Last week, I wrote about the Kickstarter drive at Order of the Stick
that shattered records by raising $250,000 in just 8 days in order to get the collections of the stick-figure fantasy webcomic back into print. In the week since that article went up, the amount of money raised has doubled to over half a million dollars
, raising enough money to reprint the entire OOTS
library and securing its place as the most funded creative work in Kickstarter history. It's nothing short of a phenomenon, which is why we spoke to OOTS
creator Rich Burlew
about his incredible success.
ComicsAlliance: You originally started the Kickstarter drive to raise money to reprint a single book. How did you expect it to play out?
: I thought there were three basic scenarios that could play out. One, nobody pledged a thing and it failed miserably, but at least I would have something to tell people when they asked me why it wasn't in print anymore.
Two, there would be some response from the most loyal fans, and it would just barely succeed in such a way that I would end up spending more money on shipping and taxes than I brought in, leaving me in the hole. Or three, I would push the readers as hard as I could and get two books reprinted before it all petered out. That was my best-case scenario. I thought the second option was the most likely, though. Clearly, I am terrible at projections.
CA: Clearly! As of right now, you're at almost ten times your initial goal, and you're officially the most funded creative work in Kickstarter history.
RB: Yeah, it's sort of insane. What's really surprised me has been the number of people who have never bought an Order of the Stick
book before that have decided to buy the entire line of seven books in one go. I didn't see that coming. I thought I was going to mostly be appealing to the people who had bought maybe three or four of them but were missing the odd volume. But even if you had told me that was what was going to happen, I still wouldn't have grasped how successful this thing would be. I think it's ungraspable.
CA: That's one of the things that I thought was really interesting, though: how you geared the rewards so that they'd be things that would appeal to people who had all the books as well as the readers that had never picked them up. As a fan of the strip, the bonus stories in particular were what hooked me.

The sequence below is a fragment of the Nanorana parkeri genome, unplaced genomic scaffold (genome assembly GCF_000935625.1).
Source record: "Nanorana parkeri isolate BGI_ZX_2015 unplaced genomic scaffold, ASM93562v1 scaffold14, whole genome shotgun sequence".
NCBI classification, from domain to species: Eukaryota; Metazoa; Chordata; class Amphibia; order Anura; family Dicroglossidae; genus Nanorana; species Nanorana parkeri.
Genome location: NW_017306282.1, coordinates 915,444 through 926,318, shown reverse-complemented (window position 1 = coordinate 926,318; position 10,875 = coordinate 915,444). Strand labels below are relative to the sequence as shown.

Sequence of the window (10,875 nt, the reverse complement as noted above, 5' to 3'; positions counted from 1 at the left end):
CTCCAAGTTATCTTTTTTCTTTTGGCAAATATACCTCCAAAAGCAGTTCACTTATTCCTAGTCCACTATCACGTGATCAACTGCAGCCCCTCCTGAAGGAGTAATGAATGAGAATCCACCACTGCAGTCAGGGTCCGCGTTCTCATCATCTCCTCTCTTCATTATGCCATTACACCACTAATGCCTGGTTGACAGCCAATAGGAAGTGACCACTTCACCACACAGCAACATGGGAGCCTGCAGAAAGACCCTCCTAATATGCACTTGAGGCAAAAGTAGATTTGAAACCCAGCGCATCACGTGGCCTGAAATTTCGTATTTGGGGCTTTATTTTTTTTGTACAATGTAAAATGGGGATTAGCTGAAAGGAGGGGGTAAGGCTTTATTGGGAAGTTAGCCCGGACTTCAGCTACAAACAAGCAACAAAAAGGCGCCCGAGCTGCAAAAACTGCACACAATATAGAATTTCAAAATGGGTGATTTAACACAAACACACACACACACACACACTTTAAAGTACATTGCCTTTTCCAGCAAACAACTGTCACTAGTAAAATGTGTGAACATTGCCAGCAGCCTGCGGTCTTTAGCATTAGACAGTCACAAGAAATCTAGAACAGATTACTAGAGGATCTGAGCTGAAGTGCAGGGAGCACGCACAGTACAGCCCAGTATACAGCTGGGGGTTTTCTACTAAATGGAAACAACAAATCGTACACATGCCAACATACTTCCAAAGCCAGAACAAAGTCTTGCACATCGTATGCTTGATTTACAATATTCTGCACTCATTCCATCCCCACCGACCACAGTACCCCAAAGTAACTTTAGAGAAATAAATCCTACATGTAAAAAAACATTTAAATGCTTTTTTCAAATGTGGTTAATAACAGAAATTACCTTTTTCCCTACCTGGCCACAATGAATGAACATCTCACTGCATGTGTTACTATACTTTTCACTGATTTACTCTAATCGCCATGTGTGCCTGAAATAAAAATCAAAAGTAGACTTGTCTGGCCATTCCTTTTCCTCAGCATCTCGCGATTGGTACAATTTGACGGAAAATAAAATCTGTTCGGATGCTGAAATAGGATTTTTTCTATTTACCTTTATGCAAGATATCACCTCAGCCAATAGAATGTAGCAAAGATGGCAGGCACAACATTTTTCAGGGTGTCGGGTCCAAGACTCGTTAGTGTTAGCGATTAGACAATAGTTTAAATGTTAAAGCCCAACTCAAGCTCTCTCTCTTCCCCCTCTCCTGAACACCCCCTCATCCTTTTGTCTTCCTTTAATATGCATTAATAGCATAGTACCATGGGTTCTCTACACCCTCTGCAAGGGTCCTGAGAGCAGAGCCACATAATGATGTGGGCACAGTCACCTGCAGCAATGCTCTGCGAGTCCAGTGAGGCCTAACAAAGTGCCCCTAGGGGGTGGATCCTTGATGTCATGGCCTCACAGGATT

: And that was sort of serendipitous, because I planned it that way largely because I thought there would be only limited response to the actual reprinting of the book. I figured that I needed something that would grab the attention of people who either had all of the books or didn't want them. And I thought that the one thing I know everyone who reads the comic would like is...more comic! I had some ideas bumping around that I thought were good but not long enough to form a book on their own, so I decided, hey, I'll just draw those.
I think it's to my unintentional benefit that OOTS
has such a continuous, interconnected plot that people want to find out more about the minor characters and what they did before they intersected with the main story. I'm not sure I would be able to get people interested in bonus stories if the strip was a more traditional "gag-a-day" comic.
CA: Considering the initial response, people were obviously pretty excited about that first set of rewards. Why did you decide to keep adding to it as the drive went on?
: I kept hitting more goals! And every time I hit a goal that allowed a book to be reprinted, everyone wanted to be able to add that book into their rewards. So I would put it up. And then, I started getting requests from longtime readers who already owned every book and wanted to help out with the drive. They basically started asking me for more ways to send me money to help out! This blew me away. So I started adding more and more options for rewards, and for every possible permutation of the existing rewards, until the reward column is the lengthy mess it is today. If Kickstarter allowed "á la carte" reward options, it would be half the length it is now.
CA: You've mentioned in the updates that you've included a few stats just for the gamers in the audience, and given that Order of the Stick is about RPGs, I started thinking of it as the rewards you get for leveling up, only with money instead of XP.
: Oh, absolutely. I think my particular readership is very responsive to charts and graphs. The allure of the rising red line cannot be underestimated!
CA: Did you ever feel like there was pressure to keep up? Even when you know exactly where it's going, half a million dollars can be pretty overwhelming.
: There's enormous pressure, sure. I've been more or less glued to the computer since this began. Every day, I've come up with a new goal with the belief that I would have enough time to price vendors or draw a piece of art needed to promote it, only to find that the fans have broken that goal and the next one while I was doing so! But it's not a bad kind of pressure; it's actually very exciting, as long as I ignore the dread in the pit of my stomach about how much work to which I've already committed. Oh, and my email inbox is a swirling eldritch nightmare that threatens to burst the fragile digital bonds that restrain it from devouring me in my sleep. Other than that, though, it's all going very well.